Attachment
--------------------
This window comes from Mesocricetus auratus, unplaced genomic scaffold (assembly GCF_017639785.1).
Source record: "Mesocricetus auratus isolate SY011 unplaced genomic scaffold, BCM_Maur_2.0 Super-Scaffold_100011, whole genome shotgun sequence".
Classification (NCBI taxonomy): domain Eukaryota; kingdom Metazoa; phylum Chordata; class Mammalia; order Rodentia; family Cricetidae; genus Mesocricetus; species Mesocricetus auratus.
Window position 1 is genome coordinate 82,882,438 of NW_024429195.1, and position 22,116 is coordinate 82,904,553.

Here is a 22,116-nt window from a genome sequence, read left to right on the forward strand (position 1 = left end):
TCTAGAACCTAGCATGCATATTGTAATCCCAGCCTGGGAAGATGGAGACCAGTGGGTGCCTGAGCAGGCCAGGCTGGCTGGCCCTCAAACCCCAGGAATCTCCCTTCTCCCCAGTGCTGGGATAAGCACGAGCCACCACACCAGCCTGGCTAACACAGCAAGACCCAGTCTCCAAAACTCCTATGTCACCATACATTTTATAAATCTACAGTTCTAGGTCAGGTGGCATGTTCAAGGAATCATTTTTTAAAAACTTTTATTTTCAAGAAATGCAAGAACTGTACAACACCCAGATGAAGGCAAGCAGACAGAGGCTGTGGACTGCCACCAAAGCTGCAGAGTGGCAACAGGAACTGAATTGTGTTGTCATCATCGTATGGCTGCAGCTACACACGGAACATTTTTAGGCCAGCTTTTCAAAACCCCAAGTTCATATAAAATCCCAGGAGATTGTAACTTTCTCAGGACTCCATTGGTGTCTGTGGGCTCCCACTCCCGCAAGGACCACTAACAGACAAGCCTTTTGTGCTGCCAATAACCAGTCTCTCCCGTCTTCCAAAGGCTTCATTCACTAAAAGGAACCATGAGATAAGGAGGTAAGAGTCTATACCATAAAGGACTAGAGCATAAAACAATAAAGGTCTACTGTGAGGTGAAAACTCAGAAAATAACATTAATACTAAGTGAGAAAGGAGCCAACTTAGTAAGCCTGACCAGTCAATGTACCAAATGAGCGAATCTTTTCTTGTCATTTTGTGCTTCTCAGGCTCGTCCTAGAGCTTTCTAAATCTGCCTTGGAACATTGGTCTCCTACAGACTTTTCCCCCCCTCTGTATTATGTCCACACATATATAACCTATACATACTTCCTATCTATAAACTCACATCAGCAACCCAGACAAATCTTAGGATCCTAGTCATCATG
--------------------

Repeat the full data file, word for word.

This window comes from Mesocricetus auratus, unplaced genomic scaffold (assembly GCF_017639785.1).
Source record: "Mesocricetus auratus isolate SY011 unplaced genomic scaffold, BCM_Maur_2.0 Super-Scaffold_100011, whole genome shotgun sequence".
Classification (NCBI taxonomy): domain Eukaryota; kingdom Metazoa; phylum Chordata; class Mammalia; order Rodentia; family Cricetidae; genus Mesocricetus; species Mesocricetus auratus.
Window position 1 is genome coordinate 82,882,438 of NW_024429195.1, and position 22,116 is coordinate 82,904,553.

Here is a 22,116-nt window from a genome sequence, read left to right on the forward strand (position 1 = left end):
TCTAGAACCTAGCATGCATATTGTAATCCCAGCCTGGGAAGATGGAGACCAGTGGGTGCCTGAGCAGGCCAGGCTGGCTGGCCCTCAAACCCCAGGAATCTCCCTTCTCCCCAGTGCTGGGATAAGCACGAGCCACCACACCAGCCTGGCTAACACAGCAAGACCCAGTCTCCAAAACTCCTATGTCACCATACATTTTATAAATCTACAGTTCTAGGTCAGGTGGCATGTTCAAGGAATCATTTTTTAAAAACTTTTATTTTCAAGAAATGCAAGAACTGTACAACACCCAGATGAAGGCAAGCAGACAGAGGCTGTGGACTGCCACCAAAGCTGCAGAGTGGCAACAGGAACTGAATTGTGTTGTCATCATCGTATGGCTGCAGCTACACACGGAACATTTTTAGGCCAGCTTTTCAAAACCCCAAGTTCATATAAAATCCCAGGAGATTGTAACTTTCTCAGGACTCCATTGGTGTCTGTGGGCTCCCACTCCCGCAAGGACCACTAACAGACAAGCCTTTTGTGCTGCCAATAACCAGTCTCTCCCGTCTTCCAAAGGCTTCATTCACTAAAAGGAACCATGAGATAAGGAGGTAAGAGTCTATACCATAAAGGACTAGAGCATAAAACAATAAAGGTCTACTGTGAGGTGAAAACTCAGAAAATAACATTAATACTAAGTGAGAAAGGAGCCAACTTAGTAAGCCTGACCAGTCAATGTACCAAATGAGCGAATCTTTTCTTGTCATTTTGTGCTTCTCAGGCTCGTCCTAGAGCTTTCTAAATCTGCCTTGGAACATTGGTCTCCTACAGACTTTTCCCCCCCTCTGTATTATGTCCACACATATATAACCTATACATACTTCCTATCTATAAACTCACATCAGCAACCCAGACAAATCTTAGGATCCTAGTCATCATG